Nelson has, on several occasion re-drilled a well for an area resident or farm operation.

Air pollution and noise – they are also part of extraction work.

There have been complaints yet the reports from the consultants, who are all certified, maintain that “with respect to health impacts (for air quality) the study determined that no significant health impacts are expected.”

Quarries are seen as noisy operations. The dynamite blasting is tightly controlled – they can blast once a week and only at a prescribed time. In the past there have been complaints about blasting when there was no blasting taking place.  The blasting that does take place is carried out by professional engineers who design the blast and monitor what takes place. Nelson doesn’t get anywhere near that blasting. Sirens are sounded and the blasting takes place on a specific day (Add to this) and at a specific time that is broadcast to the community. An email is sent out.

A quarry is a big hole in the ground that does impact the natural heritage.  The proposed southern extension does not contain any key natural heritage features.

The proposed west extension is predominantly an active golf course with a single butternut tree; three golf course maintenance building.
Traffic patterns will not change as a result of either extension.  The proposed extension includes a maximum limit of 2 million tonnes each year. Nelson expects to ship 1 million tonnes each year.  Shipping will continue from the existing exit-entrance on #2 Side Road east to Guelph Line.

Rickli studio

The Walt Rickli studio, that produce sculptures that have been sold world wide were once done on the site

While there isn’t all that much in the way of cultural heritage resources in the area; the biggest cultural resource was the Walt Rickli sculpture operation that once rented space from the quarry. He had to find a new home when Nelson wanted to aggregate underneath his big shop. Rickli is quick to say that Nelson was very fair and gave him all the time he needed to move his equipment.

There are no significant built heritage; there are no significant archeological resources nor are there any significant heritage landscapes.

The application points out that the site is private property and could continue to operate as a quarry for another 50 years. It would operate at reduced production and would primarily supply the onsite asphalt plant.

They believe there is potential for future underground mining that could further extend the life of the quarry.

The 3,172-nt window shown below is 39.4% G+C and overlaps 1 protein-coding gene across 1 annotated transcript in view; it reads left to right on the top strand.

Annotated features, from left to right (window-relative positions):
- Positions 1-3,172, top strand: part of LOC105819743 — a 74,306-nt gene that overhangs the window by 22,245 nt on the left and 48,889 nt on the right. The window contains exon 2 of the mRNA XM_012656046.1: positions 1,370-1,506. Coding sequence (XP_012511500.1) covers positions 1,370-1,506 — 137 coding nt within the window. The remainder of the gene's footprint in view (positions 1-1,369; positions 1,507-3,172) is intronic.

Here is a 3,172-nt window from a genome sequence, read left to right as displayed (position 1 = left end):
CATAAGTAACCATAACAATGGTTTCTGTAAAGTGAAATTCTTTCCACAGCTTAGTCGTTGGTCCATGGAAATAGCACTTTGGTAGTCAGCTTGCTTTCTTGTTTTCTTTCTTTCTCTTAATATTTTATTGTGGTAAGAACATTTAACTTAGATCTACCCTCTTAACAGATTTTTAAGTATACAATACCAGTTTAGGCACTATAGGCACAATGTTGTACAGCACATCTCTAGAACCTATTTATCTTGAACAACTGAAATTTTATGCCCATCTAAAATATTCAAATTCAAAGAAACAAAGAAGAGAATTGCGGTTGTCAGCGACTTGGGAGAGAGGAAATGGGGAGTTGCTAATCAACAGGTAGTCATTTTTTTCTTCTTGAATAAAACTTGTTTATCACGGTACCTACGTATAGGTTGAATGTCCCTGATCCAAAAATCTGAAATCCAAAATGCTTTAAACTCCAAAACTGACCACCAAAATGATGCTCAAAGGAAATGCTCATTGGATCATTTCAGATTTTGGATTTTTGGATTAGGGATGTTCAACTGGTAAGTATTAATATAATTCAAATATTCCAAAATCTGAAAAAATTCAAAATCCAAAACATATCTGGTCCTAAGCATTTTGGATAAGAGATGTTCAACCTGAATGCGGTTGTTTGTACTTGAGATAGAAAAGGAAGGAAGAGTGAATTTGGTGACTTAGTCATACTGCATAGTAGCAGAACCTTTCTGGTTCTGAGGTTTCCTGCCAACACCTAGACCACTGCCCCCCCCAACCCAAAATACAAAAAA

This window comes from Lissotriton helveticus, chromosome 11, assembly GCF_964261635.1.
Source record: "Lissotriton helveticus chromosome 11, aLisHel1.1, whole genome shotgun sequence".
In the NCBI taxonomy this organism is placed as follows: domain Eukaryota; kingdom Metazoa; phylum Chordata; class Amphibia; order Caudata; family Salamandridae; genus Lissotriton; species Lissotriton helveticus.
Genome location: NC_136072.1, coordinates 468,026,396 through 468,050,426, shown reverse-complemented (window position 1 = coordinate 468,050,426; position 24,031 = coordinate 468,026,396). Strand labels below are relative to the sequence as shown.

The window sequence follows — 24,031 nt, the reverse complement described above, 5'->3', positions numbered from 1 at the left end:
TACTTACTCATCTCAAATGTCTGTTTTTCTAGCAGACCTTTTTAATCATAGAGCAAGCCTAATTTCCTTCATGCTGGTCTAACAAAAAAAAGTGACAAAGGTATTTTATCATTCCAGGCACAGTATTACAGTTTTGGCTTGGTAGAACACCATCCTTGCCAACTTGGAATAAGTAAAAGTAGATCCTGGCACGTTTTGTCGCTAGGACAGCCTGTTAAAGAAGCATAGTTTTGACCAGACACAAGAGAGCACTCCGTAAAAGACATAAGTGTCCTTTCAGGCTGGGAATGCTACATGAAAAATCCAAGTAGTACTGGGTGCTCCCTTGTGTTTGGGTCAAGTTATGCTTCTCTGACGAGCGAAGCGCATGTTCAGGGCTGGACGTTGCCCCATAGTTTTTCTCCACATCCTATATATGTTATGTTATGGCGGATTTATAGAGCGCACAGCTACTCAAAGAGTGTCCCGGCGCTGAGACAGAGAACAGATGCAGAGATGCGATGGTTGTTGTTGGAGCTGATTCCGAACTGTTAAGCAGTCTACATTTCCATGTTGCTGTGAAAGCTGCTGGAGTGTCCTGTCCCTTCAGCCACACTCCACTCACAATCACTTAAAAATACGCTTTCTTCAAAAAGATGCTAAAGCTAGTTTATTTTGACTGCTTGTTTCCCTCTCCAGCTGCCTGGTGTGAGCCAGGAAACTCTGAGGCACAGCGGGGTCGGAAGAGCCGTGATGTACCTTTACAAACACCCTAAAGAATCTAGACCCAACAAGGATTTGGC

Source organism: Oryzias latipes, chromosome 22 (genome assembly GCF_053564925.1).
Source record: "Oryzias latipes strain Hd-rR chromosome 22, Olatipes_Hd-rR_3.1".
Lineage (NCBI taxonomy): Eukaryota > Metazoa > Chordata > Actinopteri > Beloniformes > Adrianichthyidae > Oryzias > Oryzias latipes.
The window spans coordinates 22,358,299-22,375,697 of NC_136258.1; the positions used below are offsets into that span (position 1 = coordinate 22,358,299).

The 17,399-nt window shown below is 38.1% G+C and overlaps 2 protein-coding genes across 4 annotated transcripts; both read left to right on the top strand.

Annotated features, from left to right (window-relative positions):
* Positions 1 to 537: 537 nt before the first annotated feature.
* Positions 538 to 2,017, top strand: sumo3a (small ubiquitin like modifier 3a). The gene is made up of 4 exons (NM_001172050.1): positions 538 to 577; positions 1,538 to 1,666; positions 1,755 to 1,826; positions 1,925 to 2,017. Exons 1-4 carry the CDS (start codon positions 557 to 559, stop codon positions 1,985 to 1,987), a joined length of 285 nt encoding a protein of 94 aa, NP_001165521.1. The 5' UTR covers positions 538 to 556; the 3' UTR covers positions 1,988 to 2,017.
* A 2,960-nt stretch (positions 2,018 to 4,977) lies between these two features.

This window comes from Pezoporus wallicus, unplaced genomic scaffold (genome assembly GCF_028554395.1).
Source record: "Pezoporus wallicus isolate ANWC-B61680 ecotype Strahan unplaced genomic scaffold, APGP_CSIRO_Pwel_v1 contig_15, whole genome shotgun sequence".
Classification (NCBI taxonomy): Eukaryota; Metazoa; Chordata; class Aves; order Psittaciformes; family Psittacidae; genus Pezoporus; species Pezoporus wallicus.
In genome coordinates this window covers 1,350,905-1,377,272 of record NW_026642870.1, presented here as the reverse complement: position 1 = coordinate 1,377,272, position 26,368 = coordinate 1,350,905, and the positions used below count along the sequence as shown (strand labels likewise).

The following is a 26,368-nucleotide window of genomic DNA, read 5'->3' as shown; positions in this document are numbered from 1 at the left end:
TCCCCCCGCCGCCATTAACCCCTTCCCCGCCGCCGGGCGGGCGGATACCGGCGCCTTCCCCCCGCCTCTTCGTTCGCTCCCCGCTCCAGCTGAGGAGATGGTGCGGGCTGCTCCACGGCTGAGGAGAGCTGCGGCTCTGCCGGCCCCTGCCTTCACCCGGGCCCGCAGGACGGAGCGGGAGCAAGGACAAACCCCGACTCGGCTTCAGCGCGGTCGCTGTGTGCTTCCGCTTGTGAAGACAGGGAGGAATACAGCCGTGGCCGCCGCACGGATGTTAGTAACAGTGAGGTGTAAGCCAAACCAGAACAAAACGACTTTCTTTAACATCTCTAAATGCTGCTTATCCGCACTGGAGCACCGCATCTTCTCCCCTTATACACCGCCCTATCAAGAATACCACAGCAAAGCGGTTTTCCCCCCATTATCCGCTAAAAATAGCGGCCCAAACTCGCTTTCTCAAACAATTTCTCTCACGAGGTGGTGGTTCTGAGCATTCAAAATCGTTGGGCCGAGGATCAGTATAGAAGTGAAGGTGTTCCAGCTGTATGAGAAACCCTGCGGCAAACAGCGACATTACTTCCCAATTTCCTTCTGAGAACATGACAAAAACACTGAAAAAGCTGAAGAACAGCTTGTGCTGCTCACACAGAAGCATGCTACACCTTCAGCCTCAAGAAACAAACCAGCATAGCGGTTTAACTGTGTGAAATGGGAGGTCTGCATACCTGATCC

Private landThe quarry is prepared to consider selling the land with the following:

Private lake with 1 residence
8 rural residential lots
2 farm lots

Taking up 317 hectares

The Nelson quarry application takes a much bigger view – they believe there is an opportunity to create a magnificent park – two of them actually.

One on the north side of #2 Side Road where there would be the Jefferson Salamander habitat and then a small lake.

On the north side of the road there would be a huge park with every amenity you would want to see in a park.

Nelson describes it as a unique opportunity to significantly enhance public open space.

What could be doneLegendNelson quarry would deed the land to either the Region or the city who would be expected to develop the park.

Yes – that park would be built sometime in the future’

However – some of the land would be turned over quickly

To date there hasn’t been much in the way of comment or reaction from either the ward councillor or the Mayor.

Rory Nisan, the ward Councillor at one point said he was not going to meet with the Nelson Aggregate people because he didn’t want to have anyone influence his thinking.

Mayor Meed Ward has said she has no interest in the idea until the rehabilitation of the site has been completed.  Most recently she said she is waiting until the application is complete. To be politically realistic there isn’t all that much in the way of political Brownie points for the politicians.

The residents of the community have no time for the quarry they have; they were delighted when they won the last battle for an expansion application.  They see the rural community as something that is there home and they don’t want any change. Nimbyism defined.

Burlington’s population is growing – people will want to get out into the country where they can do something.  The locals would just as soon keep that country side to themselves.

Long term thinkers would have cozied up to this opportunity and begun now crafting how the opportunity could be maximized.